Meanwhile, we have been having adventures here in the thumb of Michigan (and none of them involved being near a computer for any length of time, but I am finally finding a moment of quiet to write). I had meant to write to you on the afternoon of July 4th. I had it all planned out in my mind: we got up EXTREMELY EARLY to go fishing. There were thunderstorms over the lake, right where we were planning to go, however, so we didn’t get on the boat until about 7:30 (2 hours later than planned. . . the first part of my plan gone awry!). For the first maybe hour not a single bite. I thought the trip was going to be a repeat of last years almost fish-less trip, but then Soma said, “There’s a fish on that line!” And he was RIGHT. He brought in the first fish of the day.

And he brought in just about every other fish (save perhaps 2 or so), including a “Sheep Head” (far left) and a Catfish (far right).

The end of the fishing trip put us in town just before the July 4th town parade, so we got stuck there as all roads leading in and out were closed for the parade. What fun! We don’t have parades with Bean Queens and 4-H Queens and the local Sugar brand Queens. Just about anyone (so it seemed) with a small business and a truck was part of the parade. Soma watched it all quietly in a seat some locals offered him. The other kids were all dashing about trying to grab a piece of the candy that just about everyone was throwing out of car windows and from the top of floats. My favorite of the parade was this huge farm vehicle below that was advertising someone’s farm business.

Even the undertaker took part. . . in an antique hearse, but they were so late (probably because the car was about as slow as slow can be). Nevertheless, they took a turn through town several times. I wish I had gotten a picture of them but I was eating a tasty sandwich at the time.

As soon as most of the traffic cleared out of town we made our way back to the cottage. Fish for dinner! Misha cooked the fillets in a big cast iron skillet over the open fire–delicious. As soon as dinner was consumed Soma, Misha, and I jumped in the car and made a dash back to Port Austin to wait for the fire works to begin. We found a great parking spot and a great place to watch: right by the water.

The fireworks were set up on a long pier. As we waited, the other people waiting were launching great big floating lanterns into the air. The nights get really dark over Lake Huron, so the lanterns looked beautiful floating away into the sky. Once the sky was really dark the fireworks began. They were fabulous and we were so glad we made the drive to see them.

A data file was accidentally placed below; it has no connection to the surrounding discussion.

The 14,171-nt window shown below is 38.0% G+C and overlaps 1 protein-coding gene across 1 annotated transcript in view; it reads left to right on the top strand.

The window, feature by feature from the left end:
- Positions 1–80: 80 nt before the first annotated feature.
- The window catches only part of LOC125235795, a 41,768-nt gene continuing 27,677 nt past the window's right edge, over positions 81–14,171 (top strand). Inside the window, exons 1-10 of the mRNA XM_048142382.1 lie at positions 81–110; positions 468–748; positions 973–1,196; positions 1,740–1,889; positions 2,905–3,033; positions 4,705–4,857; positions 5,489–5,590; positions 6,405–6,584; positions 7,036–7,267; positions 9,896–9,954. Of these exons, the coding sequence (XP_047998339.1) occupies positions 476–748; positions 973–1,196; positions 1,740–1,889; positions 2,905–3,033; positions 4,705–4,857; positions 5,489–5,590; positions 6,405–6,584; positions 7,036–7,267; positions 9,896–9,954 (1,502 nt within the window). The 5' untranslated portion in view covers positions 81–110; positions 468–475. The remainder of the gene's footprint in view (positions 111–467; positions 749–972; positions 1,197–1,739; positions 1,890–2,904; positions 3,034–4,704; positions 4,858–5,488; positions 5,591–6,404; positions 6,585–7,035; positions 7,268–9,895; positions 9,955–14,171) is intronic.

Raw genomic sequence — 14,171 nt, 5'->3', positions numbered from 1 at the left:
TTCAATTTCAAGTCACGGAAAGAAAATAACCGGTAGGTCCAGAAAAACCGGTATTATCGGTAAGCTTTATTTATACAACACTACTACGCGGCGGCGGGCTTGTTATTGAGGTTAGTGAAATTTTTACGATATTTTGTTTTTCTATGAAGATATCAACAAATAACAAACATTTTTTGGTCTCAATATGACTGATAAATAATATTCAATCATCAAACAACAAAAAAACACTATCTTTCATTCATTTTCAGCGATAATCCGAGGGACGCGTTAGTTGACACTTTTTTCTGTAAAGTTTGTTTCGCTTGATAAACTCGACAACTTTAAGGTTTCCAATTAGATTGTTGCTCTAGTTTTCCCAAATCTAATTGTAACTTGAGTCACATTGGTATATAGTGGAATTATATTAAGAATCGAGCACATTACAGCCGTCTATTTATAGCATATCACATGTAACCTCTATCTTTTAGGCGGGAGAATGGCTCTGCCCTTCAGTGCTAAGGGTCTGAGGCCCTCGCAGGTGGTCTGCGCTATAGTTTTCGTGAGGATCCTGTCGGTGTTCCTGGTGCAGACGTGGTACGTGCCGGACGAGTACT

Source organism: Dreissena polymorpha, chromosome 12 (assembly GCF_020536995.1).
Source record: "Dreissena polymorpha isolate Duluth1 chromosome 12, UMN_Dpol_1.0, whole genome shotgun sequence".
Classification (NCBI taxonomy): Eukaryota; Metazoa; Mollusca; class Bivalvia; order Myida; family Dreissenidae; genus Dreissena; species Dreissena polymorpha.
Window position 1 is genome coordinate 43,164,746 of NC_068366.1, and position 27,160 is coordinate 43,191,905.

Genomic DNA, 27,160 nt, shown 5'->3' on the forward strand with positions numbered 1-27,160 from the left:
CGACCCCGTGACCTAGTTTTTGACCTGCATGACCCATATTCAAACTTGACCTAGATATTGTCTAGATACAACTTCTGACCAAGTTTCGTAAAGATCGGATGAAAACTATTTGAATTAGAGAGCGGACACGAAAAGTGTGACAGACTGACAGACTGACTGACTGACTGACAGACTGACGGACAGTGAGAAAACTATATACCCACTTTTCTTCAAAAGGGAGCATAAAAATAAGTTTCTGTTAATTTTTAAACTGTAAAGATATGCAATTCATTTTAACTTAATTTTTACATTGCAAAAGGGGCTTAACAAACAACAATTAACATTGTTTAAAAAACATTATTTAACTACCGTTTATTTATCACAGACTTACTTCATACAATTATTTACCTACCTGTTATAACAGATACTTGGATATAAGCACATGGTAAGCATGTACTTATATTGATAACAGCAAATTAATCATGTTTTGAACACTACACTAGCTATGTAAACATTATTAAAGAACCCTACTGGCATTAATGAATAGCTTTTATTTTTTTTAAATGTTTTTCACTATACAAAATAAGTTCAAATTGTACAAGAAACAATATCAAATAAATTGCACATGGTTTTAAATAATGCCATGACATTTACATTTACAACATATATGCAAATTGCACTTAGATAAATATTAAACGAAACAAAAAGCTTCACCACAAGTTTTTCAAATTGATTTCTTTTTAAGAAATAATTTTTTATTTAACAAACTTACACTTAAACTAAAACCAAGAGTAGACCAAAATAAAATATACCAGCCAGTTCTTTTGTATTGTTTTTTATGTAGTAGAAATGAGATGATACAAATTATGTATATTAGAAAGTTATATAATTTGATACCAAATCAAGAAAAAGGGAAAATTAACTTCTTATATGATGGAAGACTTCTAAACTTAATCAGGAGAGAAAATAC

The next day we went to see a woman named Sharon who lives a bit out of Port Austin proper on an old farm. She used to run a tiny yarn shop . . . that’s how we met. We were up here and I was searching for some 8mm needles. She was the only yarn shop for miles and miles.

A cute little shop in a renovated out building.

We’ve visited with Sharon every year since that first visit (we stayed for hours, Soma (only 3 at the time) found delicious plums on the plum trees, Sharon gave us things from her garden). When I was up here writing Noni Flowers, she invited me to meet all her yarn-loving, fiber-working friends, sent me home with tasty food, invited me to Thanksgiving Dinner with her family when I was alone. This visit I took her a copy of the book.

She’s put the farm up for sale . . . it’s a unique property, quiet (probably like your forever home) and peaceful. A beautiful place that is getting to be too much for her so she’s thinking to move closer into town. I took a lot of pictures because I don’t know if we’ll see her there next year.

Today we close up the cottage and leave. After days of calm water, the wind is fierce today and the water rough. The rock castle we made yesterday has fallen down. Here’s what it looked like right after Soma and I built it (my new favorite past time here at the lake: rock castle building).

Misha and Soma return tomorrow to Maryland. This afternoon I drive across the state to the west side of Michigan where I will teach two workshops, one at a sweet little shop in South Haven, Michigan called Needle in a Haystack, the other a bit farther south in another great shop called Stitching Memories in a town called Portage, Michigan.

Much to do to ready the cottage for our departure . . . laundry to fold, beds to re-make. I always hate leaving the lake . . . Next year we’ll build more rock castles.

Don’t forget to send pictures of the shed!

Nora